Escorted courteously by Darzi Sahib, we went room by room in my former home. Our wut was shortened by including some of its space with the newly designed kitchen. Gone was the old earthen dhaan, replaced by a table-top type of range. The betakh had remained unchanged and the muttey koothar, the grain storage room, was where it used to be. On the second floor I passed by the koothar where I used to study. I went in the bud kuth, where my parents Babuji and Bhabi used to sleep. I looked out from one of its windows at the bazaar outside. The wooden jali below the window, where once my right hand got stuck in one of its spaces, needing an emergency intervention of someone to free it, was no longer there. Similarly, on the third floor I looked out from my uncle Papaji’s bedroom. The house looked now so much smaller than it seemed to be when I lived there. Time, for a moment, seemed to have frozen, and I traversed forward and backward on its wings.
From the kaani I looked over to my uncles’ houses and was shocked to see them splintered badly, as if a hurricane had smothered them. I asked my host what had happened. He explained that the destruction was the work of militants sometime back. I did not feel comfortable asking him the details, as they would have necessarily upset him. But what was surprising to me was that by 2002 these houses were purchased by Muslim families, but were yet destroyed by militants. Furthermore, the compound between our house and the uncles’ houses was rife with weeds, as the lack of its use over extended time would have encouraged. The site of these houses was painful, flashing in my mind momentarily the turbulent history of the last two decades.
While going through my house a memory of an event spontaneously crossed my mind. During one afternoon in 50’s I had just heard the announcement of my expected passing of the matriculation examination. Jubilantly I marched to Amira Kadal to indulge in some celebration with my friends. On the way I fell from a bicycle and broke my left arm. Seething with pain, I cancelled the celebration and walked to my matamal at Mandir Bagh to sleep off my pain. But its accentuation compelled me to visit a neighborhood hospital, Rattan Rani Hospital. Screening revealed a fracture of the elbow. Burdened with the grim news I marched to my home. Upon hearing my travail, some people present at my home that time talked about setting the elbow bones by the traditional bone setting procedure, which involved first breaking the joint in question in a rice pounding stone vat and then setting it right, of course without the use of anesthesia. I was smitten with fear at the scenario but luckily when my uncle Papaji came home he dismissed this barbaric procedure and told me he was going to take me to a hospital the following day for the scientifically established state of the art remedy.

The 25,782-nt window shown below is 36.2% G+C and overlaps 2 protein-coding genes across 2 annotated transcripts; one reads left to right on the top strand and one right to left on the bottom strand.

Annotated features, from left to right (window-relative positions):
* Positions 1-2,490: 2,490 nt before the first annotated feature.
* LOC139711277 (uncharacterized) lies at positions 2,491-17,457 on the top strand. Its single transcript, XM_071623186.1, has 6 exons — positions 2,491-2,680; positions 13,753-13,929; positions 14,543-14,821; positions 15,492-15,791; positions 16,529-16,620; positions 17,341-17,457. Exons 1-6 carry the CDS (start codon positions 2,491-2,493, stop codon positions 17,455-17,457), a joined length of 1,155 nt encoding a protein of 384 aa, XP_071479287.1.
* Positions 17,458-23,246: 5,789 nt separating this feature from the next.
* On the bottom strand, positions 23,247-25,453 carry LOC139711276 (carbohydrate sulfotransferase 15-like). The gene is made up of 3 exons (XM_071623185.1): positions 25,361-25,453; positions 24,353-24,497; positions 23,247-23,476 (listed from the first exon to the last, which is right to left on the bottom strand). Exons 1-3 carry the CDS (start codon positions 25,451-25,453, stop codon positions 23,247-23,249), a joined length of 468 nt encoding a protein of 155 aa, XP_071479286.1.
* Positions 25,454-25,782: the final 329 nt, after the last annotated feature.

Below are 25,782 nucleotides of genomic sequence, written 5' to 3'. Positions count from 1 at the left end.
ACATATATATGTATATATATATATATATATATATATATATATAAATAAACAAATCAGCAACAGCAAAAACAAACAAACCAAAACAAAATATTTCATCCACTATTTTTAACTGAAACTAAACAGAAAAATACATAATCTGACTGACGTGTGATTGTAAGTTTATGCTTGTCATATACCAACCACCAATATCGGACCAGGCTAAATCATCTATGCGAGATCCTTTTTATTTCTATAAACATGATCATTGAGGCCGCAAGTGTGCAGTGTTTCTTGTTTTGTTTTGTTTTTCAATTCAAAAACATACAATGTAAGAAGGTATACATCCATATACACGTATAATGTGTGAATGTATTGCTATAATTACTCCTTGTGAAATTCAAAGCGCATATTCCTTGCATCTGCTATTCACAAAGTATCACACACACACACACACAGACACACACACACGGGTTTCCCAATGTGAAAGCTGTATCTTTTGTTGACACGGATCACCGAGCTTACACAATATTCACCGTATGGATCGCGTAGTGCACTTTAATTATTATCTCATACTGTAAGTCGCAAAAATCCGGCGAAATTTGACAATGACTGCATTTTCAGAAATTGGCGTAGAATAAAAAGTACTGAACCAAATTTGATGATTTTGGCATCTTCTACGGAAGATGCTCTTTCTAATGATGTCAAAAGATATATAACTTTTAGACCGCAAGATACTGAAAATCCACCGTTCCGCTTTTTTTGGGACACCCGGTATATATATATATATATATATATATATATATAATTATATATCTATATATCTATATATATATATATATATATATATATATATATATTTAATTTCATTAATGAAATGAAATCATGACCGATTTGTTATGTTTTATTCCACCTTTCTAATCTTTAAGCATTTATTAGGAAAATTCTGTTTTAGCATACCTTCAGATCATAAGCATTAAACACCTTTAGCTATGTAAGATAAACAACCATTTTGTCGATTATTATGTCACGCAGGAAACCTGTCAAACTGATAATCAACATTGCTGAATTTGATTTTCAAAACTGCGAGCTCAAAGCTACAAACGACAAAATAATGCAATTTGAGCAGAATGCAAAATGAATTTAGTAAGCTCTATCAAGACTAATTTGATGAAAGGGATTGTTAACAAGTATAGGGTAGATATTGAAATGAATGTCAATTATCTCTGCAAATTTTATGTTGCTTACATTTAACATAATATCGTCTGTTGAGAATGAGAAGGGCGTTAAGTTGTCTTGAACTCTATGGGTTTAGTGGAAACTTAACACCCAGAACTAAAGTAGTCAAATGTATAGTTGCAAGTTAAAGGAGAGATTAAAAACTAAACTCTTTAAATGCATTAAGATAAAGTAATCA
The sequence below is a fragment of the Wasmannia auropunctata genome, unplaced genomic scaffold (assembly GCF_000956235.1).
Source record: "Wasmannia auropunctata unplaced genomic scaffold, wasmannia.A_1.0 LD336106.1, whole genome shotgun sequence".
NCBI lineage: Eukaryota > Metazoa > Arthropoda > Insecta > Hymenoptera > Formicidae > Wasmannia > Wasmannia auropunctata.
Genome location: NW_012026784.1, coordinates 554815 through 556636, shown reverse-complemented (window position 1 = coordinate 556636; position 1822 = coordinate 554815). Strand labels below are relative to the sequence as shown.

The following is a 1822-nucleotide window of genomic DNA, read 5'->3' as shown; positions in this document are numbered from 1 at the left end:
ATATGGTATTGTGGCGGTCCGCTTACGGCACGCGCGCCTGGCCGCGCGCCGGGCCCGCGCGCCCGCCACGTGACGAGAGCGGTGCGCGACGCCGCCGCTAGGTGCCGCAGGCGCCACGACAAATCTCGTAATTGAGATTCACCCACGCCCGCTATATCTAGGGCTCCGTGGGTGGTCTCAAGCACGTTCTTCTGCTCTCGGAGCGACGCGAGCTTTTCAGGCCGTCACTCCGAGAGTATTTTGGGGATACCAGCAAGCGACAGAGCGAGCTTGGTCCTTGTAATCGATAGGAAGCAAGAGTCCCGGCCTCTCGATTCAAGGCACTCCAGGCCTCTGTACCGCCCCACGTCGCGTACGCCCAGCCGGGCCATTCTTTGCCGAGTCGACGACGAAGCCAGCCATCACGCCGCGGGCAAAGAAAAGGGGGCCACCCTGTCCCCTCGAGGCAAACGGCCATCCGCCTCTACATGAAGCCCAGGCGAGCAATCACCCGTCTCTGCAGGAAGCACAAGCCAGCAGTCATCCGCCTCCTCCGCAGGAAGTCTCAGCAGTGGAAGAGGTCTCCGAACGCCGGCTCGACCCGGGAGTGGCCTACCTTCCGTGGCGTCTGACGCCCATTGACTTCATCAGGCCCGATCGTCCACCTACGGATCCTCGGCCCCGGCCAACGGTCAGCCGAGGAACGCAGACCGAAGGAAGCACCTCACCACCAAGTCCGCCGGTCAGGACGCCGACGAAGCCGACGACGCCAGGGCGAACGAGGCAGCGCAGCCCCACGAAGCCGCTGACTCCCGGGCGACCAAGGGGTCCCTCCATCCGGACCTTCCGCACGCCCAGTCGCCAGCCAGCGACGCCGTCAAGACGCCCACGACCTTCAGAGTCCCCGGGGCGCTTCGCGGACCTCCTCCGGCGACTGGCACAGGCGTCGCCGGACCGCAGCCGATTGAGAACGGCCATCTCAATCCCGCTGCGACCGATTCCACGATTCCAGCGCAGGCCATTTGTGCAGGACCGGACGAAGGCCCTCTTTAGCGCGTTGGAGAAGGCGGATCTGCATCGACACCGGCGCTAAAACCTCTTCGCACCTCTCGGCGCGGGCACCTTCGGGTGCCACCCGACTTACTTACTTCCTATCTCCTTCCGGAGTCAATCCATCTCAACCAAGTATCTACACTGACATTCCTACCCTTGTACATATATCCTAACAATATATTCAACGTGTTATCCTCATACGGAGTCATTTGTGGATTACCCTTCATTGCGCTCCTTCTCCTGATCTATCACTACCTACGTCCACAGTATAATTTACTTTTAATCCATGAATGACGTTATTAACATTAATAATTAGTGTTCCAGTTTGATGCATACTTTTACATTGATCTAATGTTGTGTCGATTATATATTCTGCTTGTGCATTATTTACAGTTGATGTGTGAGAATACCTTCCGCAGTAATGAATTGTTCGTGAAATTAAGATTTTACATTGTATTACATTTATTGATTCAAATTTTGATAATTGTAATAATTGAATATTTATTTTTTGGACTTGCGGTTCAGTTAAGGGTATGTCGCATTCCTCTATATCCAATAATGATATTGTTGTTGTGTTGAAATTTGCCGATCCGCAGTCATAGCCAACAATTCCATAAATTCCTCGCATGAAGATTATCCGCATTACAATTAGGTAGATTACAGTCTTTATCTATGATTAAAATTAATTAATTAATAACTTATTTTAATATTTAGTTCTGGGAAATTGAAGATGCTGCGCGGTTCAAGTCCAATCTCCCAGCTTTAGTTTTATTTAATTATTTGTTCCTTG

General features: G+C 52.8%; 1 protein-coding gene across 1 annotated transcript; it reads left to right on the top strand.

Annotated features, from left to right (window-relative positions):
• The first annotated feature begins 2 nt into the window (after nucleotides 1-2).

We drove over Biscoe Bridge. Then I walked on the old Fateh Kadal, whose width has been reduced to just about 15 ft., for pedestrian use only. From there we drove toward Habba Kadal, formerly the “Times Square” of Srinagar. Passing through Chinkral Mohalla, I keenly looked for the Tarakh Halwoy shop, which sadly did not exist anymore. Again, we have the “pedestrian only” old Habba Kadal, though of full former width. There is a barrier put on the side opposite the Kanya Kadal side, for security reasons. Gone are Kapoor Booksellers and Dr. Chagtoo’s office. I walked on the old Habba Kadal and recaptured the times when I along with many boys would watch the girls returning to their homes after a day at school. For me the special moment would come when Bimla and I would stare at each other to carry on our eyes-only romance. The magic of the life on the old Habba Kadal has vanished into the layers of time.
The road between Fateh Kadal and Kralkhud , which used to be too narrow for its usage, has been widened and is of superior quality than before. At Kralkhud I looked up my relatives Shangloo’s former home. I saw a woman sitting at the second floor window, which somehow disturbed my concentration to take pictures. Kashmiris have a serious problem of staring at the outsiders. They are unaware that this action is rude behavior. 99% of the times I am able to ignore it and remain focused on taking pictures. This time I momentarily lost my will, with the result I did not take all the pictures I wanted to take. Furthermore, I did not go inside the Shangloo compound, which I had keenly planned to do.
Moving on further I went to Ganpatyar, where my poofi Bengashi used to live. My former markers for the house were nowhere in sight, as the area had changed in the decades I was away. Then I got an idea that I could get the whereabouts of the Muthu household from the people inside the Ganpatyar temple. I was surprised to see the temple had a military camouflage over it and a security check post, obviously to keep the militants away, as it is one of their prime targets for bombardment. Inside the temple, I found a marble floor tile close to the steps leading to the temple idol chamber, inscribed with my poofa Dr. Dwarika Nath Muthu’s name. This triggered a flashback of my noble uncle, who lived with high integrity and compassion for the destitute.
Beyond Ganpatyar we drove to Mandir Bagh, a place near Rattan Rani Hospital, where Karihalloos lived after they moved from Fateh Kadal. The place had changed drastically. The Karihalloo house had been replaced, a lane built through its garden, and the neighboring Saraf house replaced by a hotel. I remembered the happy childhood days spent at my matamaal. My foremost memory is that of my grandfather Baijee, whose acute love for me remains a treasure of my life. Then there was the thrill of spending time with an extended family and playing in the bamzoonth bagh.
Following day I went to Amar Singh College, where I had spent three years. Its entrance gate had been moved to the far front side of its main building. Certainly an improvement. At the time of my visit there, about 9 A.M., there were not many students in it, perhaps because it was yet too early for the classes to begin. Again a change from my days.